Grevillea

My sister gave me this gorgeous Grevillea for my garden.  Called Dorothy Gordon, it’s colour is listed a purple, but, as you can see, it does contain a lot of pink.

Pink or Purple?

This is my next entry in Becky’s ‘In the Pink’ Square in September photo challenge.

– ⋅ o ♥ o ⋅ –

Dorothy Gordon’s Story*

Grevillea ‘Dorothy Gordon’ originated in Myall Park Botanic Garden, just like her famous daughter namesakes Grevillea ‘Robyn Gordon’, Grevillea ‘Sandra Gordon’ and Grevillea ‘Merinda Gordon’.  This beautiful new hybrid is the Directors’ selection with parentage from Western Australian and Queensland. Both parents are widely separated botanically and regionally, and thus Grevillea ‘Dorothy Gordon’ has no fertile seeds.

Grevilleas are Australian through and through, as Aussie as Vegemite and Tim Tams, and they grow in many forms all over our amazing country.  From ground covers and compact shrubs to Grevillea robusta, a tree that towers up to 40 metres tall (100 feet) and is more commonly known as Silky Oak.  There are Grevilleas for every use and they belong to the Proteaceae family, a flowering plant family predominant in the southern hemisphere.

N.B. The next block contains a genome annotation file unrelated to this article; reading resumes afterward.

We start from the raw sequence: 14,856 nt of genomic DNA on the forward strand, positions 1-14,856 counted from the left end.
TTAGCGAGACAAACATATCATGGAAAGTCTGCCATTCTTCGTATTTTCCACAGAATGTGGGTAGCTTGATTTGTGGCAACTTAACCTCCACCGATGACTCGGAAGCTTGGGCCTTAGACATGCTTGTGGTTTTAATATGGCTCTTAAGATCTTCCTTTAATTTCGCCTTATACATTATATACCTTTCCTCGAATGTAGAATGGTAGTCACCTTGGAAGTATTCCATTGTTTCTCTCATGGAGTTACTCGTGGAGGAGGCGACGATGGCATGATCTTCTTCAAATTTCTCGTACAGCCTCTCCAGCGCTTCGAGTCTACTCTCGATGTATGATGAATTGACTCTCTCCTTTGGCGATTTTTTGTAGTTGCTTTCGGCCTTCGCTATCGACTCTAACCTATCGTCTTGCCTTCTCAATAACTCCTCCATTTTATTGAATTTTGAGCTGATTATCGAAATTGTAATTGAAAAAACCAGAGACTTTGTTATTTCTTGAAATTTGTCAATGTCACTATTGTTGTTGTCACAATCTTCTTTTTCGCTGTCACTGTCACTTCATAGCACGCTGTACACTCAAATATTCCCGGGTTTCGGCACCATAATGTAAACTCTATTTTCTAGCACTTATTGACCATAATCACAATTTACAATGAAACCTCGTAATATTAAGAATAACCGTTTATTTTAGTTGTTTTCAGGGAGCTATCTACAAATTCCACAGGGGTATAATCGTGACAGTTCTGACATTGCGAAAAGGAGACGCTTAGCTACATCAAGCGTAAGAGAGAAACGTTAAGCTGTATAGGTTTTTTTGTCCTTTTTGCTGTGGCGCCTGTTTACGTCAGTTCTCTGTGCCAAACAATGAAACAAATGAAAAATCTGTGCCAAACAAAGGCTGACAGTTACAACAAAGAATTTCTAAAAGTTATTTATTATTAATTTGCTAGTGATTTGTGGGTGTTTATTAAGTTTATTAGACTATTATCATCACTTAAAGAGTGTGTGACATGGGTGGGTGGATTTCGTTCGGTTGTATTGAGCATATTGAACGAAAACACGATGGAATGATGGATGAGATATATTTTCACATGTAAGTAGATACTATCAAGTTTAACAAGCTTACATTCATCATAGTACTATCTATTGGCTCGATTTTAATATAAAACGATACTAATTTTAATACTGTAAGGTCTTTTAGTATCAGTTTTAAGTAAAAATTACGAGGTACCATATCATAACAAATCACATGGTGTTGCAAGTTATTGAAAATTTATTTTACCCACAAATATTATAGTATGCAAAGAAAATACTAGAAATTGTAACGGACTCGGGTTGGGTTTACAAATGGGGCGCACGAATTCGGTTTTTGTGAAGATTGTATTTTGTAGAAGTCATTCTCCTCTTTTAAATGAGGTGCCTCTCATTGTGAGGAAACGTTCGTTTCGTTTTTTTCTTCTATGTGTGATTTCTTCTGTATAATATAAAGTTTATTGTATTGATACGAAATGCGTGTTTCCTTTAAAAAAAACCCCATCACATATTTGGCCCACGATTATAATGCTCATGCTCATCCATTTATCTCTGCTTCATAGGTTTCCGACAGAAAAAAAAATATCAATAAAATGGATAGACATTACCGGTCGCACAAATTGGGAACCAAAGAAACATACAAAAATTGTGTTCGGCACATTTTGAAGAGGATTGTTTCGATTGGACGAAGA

There are approx 360 species of Grevillea, and I have five of them, each one planted for their bird attracting nectar.  Our yard is always full of birds and bees when the grevilleas are in full bloom.

One variety I have just so happens to be a beautiful bright pink variety.

Stay tuned, I’ll share a photo of Lollipop tomorrow.


* Source

5 Replies to “Grevillea”

    1. I think it might be a trick with the light because it’s colour is usually much deeper. Then again, I am still learning to use my new camera, so perhaps next time the colour might be truer.

      Liked by 1 person

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